As we approach the 42nd anniversary of Roe v. Wade, the Jan. 22, 1973, Supreme Court decision that legalized abortion in the United States, we reflect on how it dramatically bolstered women’s health and dignity.
After three blissful years of uninterrupted access to the right to obtain an abortion, 1976 marked the beginning of a 40-year avalanche of targeted restrictions and regulations preventing people and their family’s access to a safe and legal abortion procedure. So, what is legal abortion without access? Who is granted this right? Who are the people and the communities that face an undue burden of obstacles just to obtain a legal procedure that has been granted to them by the Supreme Court?
As Supreme Court Justice Ruth Bader Ginsberg and countless other reproductive health, rights, and justice advocates have said again and again: Women with means will always find a way to travel and afford their care. Women without means, women without access to money and transportation, will always be the ones facing obstacles.
Making abortion costly, hard to obtain
Anti-choice politicians often target groups of people and communities that are already systemically and institutionally marginalized in an effort to make abortion harder and harder to access. Politicians use bans on abortion coverage, waiting periods, medically inaccurate scripts, and medically unnecessary laws (such as dictating the width of the halls of a clinic) to make abortion harder to get, and more expensive.
The reality is that these regulations do nothing to make abortion safer or help a woman with her decision — but they do make getting an abortion more costly and difficult. In these cases, low-income people, young people, and communities of color are the most affected. In 1976, then-U.S. Rep. Henry Hyde said, “I would certainly like to prevent, if I could legally, anybody having an abortion: a rich woman, a middle class woman, or a poor woman. Unfortunately, the only vehicle available is the [Medicaid] bill.” Medicaid is a federal health-care program designed to aid our most economically vulnerable populations.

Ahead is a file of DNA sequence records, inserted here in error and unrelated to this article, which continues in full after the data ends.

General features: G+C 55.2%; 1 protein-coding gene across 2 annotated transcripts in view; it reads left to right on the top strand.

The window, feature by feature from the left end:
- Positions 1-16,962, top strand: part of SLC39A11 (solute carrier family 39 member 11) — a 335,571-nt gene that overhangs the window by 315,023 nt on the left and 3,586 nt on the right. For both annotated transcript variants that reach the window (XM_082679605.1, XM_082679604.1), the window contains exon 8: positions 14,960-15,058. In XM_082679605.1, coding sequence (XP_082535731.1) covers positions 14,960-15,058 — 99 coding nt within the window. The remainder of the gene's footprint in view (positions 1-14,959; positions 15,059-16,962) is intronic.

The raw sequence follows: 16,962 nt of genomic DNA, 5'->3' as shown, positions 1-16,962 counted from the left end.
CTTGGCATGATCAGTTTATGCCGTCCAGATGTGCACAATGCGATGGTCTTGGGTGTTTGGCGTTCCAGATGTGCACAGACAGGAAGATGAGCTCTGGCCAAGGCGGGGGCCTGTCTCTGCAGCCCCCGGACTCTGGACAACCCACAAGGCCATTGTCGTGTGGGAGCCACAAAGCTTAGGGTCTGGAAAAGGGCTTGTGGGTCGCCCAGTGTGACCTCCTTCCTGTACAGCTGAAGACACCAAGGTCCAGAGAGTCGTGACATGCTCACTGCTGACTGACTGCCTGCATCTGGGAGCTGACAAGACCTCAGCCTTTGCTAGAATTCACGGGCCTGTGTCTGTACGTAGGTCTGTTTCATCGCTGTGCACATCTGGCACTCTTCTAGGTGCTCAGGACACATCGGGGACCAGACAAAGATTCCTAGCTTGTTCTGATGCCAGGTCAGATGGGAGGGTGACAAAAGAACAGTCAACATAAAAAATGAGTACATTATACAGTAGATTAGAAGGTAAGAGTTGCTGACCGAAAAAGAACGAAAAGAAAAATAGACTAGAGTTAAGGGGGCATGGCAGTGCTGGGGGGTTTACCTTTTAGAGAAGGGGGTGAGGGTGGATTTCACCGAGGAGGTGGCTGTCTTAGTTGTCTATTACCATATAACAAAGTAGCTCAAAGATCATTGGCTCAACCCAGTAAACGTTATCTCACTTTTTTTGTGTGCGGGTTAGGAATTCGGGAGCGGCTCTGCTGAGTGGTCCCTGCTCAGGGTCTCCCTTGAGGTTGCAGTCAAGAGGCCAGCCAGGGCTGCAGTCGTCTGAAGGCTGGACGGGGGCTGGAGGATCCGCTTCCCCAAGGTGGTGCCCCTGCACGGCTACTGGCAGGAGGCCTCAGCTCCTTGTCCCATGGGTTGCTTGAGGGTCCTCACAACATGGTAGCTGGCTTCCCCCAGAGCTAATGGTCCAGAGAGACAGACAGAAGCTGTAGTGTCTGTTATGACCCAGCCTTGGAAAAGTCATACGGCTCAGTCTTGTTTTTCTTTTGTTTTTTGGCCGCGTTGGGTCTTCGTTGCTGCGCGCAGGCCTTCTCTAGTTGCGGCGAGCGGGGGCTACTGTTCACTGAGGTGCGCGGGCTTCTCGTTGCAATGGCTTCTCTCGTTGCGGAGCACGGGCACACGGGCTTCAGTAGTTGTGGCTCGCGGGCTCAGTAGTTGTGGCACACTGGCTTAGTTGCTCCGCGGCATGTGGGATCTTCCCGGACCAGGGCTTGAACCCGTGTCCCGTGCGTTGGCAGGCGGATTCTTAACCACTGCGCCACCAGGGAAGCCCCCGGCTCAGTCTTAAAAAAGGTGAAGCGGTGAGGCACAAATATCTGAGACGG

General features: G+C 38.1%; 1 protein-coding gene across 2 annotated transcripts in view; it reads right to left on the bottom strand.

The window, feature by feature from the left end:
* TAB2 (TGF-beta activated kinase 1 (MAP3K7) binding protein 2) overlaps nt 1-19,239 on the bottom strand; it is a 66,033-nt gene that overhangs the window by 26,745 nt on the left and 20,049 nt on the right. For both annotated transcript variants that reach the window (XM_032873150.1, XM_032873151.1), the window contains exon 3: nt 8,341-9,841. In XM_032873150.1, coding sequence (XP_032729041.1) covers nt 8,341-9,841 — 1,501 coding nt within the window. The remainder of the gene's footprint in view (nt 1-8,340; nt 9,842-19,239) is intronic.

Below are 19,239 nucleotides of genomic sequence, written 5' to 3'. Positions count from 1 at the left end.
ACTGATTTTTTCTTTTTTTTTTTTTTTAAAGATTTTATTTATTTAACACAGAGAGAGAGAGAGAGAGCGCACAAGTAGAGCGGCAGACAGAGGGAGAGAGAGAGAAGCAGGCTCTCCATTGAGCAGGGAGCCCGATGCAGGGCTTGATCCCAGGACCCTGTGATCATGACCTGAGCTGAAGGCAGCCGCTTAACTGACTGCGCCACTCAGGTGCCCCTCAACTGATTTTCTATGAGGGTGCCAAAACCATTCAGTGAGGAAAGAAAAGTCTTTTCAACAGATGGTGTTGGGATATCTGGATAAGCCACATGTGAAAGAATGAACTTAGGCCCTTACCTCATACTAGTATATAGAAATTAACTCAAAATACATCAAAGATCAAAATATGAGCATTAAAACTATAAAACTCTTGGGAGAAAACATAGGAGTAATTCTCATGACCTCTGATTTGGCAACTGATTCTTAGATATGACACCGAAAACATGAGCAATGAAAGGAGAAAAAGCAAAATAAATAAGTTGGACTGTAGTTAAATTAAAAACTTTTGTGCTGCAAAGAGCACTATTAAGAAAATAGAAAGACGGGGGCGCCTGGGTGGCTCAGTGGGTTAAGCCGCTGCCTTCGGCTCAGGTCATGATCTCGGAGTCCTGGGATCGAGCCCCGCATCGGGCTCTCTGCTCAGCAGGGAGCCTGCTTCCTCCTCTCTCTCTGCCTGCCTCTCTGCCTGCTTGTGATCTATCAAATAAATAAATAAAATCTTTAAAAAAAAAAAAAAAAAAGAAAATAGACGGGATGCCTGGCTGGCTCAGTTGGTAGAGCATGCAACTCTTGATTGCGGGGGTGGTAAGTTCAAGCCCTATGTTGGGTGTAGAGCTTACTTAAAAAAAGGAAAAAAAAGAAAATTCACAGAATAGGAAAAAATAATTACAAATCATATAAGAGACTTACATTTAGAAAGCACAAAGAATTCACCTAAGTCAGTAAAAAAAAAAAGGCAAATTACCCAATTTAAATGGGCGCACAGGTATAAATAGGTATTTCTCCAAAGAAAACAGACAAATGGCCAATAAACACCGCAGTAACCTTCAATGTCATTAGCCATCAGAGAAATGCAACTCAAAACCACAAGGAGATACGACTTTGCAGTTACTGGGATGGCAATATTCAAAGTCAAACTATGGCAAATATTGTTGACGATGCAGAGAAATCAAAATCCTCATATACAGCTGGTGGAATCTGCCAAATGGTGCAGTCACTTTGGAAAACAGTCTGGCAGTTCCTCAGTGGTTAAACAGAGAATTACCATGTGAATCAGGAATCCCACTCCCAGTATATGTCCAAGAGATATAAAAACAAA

Burden falls on rural women, the poor and women of color
When we parse out the scale of impact we can see that this burden falls on communities of color, low-income communities and rural communities. We begin to wonder how Roe can be a reality when so many people are prevented from accessing it. When we support and respect that personal health decisions are ours to make, we are all stronger. Instead of restricting reproductive health care — including abortion care — we need solutions to improve all aspects of our health.
To make Roe a reality for all people again, we must continue to shed light to restrictions and regulations that are disguised as safety measures for women and families and see them for what they are: an unjust elimination of abortion care.
Ho Nguyen is the grassroots advocacy coordinator for Pro-Choice Resources.
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